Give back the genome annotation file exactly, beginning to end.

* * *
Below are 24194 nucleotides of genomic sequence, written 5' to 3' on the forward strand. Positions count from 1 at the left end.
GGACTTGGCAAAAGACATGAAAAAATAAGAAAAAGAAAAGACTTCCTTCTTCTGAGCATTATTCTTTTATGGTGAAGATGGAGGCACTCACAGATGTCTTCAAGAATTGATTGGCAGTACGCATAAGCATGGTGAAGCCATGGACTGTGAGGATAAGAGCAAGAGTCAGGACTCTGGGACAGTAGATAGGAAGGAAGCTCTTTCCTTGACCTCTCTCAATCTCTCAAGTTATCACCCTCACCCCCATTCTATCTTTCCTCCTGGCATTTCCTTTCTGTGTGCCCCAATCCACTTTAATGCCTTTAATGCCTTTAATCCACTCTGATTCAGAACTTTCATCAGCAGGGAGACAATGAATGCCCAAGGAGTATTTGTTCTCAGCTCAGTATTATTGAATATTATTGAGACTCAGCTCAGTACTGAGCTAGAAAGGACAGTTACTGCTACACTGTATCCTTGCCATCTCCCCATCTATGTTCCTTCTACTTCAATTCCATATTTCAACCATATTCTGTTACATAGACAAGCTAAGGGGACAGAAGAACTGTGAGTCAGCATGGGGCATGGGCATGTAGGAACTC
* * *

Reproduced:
Below are 24194 nucleotides of genomic sequence, written 5' to 3' on the forward strand. Positions count from 1 at the left end.
GGACTTGGCAAAAGACATGAAAAAATAAGAAAAAGAAAAGACTTCCTTCTTCTGAGCATTATTCTTTTATGGTGAAGATGGAGGCACTCACAGATGTCTTCAAGAATTGATTGGCAGTACGCATAAGCATGGTGAAGCCATGGACTGTGAGGATAAGAGCAAGAGTCAGGACTCTGGGACAGTAGATAGGAAGGAAGCTCTTTCCTTGACCTCTCTCAATCTCTCAAGTTATCACCCTCACCCCCATTCTATCTTTCCTCCTGGCATTTCCTTTCTGTGTGCCCCAATCCACTTTAATGCCTTTAATGCCTTTAATCCACTCTGATTCAGAACTTTCATCAGCAGGGAGACAATGAATGCCCAAGGAGTATTTGTTCTCAGCTCAGTATTATTGAATATTATTGAGACTCAGCTCAGTACTGAGCTAGAAAGGACAGTTACTGCTACACTGTATCCTTGCCATCTCCCCATCTATGTTCCTTCTACTTCAATTCCATATTTCAACCATATTCTGTTACATAGACAAGCTAAGGGGACAGAAGAACTGTGAGTCAGCATGGGGCATGGGCATGTAGGAACTC